Article by Robert Fairnie from the Stirling Observer 9 May 2018
Article by Robert Fairnie from the Stirling Observer 18 April 2018
Two fruit trees have been stolen from a community orchard in Dunblane. Police are investigating after a Black Oliver cherry and a Sweet Prune damson were dug up and taken away by crooks last week. Those responsible would have had to cart the trees, complete with stake and protective netting, out of the park without being detected. A Clydeside apple tree was also pulled up and thrown over a nearby fence but has since been recovered and replanted. All three were introduced to the Laigh Hills by volunteers over a weekend in December as a community orchard, comprising 300 fruit trees in total, was created.
The £5000 project, which was led by the Friends of the Laigh Hills, was made possible thanks to the hard work of the community and funding from the Tesco Bags of Help grant scheme. Police visited the orchard after last week’s theft and they want anyone with information to come forward.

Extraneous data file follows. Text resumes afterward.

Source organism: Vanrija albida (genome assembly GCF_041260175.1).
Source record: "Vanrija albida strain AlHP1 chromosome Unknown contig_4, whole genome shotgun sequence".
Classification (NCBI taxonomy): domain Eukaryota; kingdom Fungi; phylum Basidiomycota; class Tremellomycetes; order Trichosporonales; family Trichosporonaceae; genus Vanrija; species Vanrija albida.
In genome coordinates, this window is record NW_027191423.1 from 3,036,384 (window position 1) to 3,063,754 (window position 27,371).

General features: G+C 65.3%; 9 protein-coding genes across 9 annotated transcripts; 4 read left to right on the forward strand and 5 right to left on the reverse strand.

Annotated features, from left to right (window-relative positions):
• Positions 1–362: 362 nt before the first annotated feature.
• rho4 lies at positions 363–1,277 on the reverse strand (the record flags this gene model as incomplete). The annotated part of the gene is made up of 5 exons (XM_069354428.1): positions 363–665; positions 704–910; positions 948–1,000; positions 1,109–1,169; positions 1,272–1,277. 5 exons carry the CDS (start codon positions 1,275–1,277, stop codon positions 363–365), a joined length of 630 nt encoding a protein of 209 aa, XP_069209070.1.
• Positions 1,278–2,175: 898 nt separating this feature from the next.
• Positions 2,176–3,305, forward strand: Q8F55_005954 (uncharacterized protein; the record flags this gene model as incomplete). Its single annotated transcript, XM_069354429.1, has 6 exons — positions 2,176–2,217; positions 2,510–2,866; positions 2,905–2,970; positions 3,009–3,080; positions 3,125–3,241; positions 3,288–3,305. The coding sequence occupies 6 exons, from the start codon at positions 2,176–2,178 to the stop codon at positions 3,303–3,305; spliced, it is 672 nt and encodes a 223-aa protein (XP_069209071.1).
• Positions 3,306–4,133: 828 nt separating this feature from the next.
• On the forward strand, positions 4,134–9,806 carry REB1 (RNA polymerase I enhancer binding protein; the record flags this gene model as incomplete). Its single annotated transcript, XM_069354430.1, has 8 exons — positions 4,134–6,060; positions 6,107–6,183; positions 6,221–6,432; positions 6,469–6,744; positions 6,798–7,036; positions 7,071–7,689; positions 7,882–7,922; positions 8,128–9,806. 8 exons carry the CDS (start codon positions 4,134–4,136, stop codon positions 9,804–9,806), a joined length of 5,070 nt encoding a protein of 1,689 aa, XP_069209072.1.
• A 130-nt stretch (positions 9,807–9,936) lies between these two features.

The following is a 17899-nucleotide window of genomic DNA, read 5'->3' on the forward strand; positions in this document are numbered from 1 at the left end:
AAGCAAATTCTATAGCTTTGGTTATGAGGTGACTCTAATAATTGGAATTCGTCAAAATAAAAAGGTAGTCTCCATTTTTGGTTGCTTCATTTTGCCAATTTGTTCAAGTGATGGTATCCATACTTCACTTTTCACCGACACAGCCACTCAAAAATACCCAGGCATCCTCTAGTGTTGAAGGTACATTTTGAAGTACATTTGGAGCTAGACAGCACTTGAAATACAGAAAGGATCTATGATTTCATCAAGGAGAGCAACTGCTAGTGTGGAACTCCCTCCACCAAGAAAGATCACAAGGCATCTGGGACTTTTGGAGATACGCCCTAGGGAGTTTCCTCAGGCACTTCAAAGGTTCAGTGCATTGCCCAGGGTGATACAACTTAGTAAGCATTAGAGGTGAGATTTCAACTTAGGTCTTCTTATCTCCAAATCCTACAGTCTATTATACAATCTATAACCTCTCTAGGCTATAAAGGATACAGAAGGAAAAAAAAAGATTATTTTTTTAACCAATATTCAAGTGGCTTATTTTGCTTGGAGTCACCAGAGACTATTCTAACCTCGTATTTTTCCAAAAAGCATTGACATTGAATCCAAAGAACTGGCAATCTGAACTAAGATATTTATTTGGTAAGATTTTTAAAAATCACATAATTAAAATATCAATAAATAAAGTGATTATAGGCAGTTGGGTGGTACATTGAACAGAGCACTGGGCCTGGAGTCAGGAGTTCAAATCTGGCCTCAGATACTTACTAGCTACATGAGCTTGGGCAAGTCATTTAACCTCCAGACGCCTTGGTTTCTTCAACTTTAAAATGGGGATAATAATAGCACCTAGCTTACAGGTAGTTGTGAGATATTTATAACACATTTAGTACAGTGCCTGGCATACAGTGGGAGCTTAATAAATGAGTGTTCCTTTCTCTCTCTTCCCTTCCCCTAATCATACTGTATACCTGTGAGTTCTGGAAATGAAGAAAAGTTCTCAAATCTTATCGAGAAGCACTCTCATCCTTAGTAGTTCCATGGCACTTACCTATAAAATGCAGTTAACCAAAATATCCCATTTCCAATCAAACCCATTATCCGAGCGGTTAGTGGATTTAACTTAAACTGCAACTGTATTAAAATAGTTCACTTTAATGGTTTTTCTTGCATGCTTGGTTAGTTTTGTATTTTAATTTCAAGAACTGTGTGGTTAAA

Alan Booth, of Dunblane Community Council, said: “That somebody would do this is disappointing for all those who gave up their time to help plant the trees. “We would urge users of the Laigh Hills to join Friends of the Laigh Hills group and notify us if they see anything unusual – be that things going wrong that need attention or new sightings of plants or animals that they want to share. “The good news is that the vast majority of the 300 trees we planted in December are now thriving.” The community orchard is thought to be one of the biggest of its kind in the area with a vast collection of trees planted to produce fruit in years to come. The trees came from a specialist fruit tree nursery near Perth and include Clydeside, Scot’s Bridget, Stirling Castle, Lemon Queen, Green Chisel, Gordon Castle and Black Oliver.
Mr Booth added: “The orchard will be a great asset, encouraging wildlife as well as producing fruit for all to enjoy. “It forms part of our plans to make the Laigh Hills a better place for people and wildlife.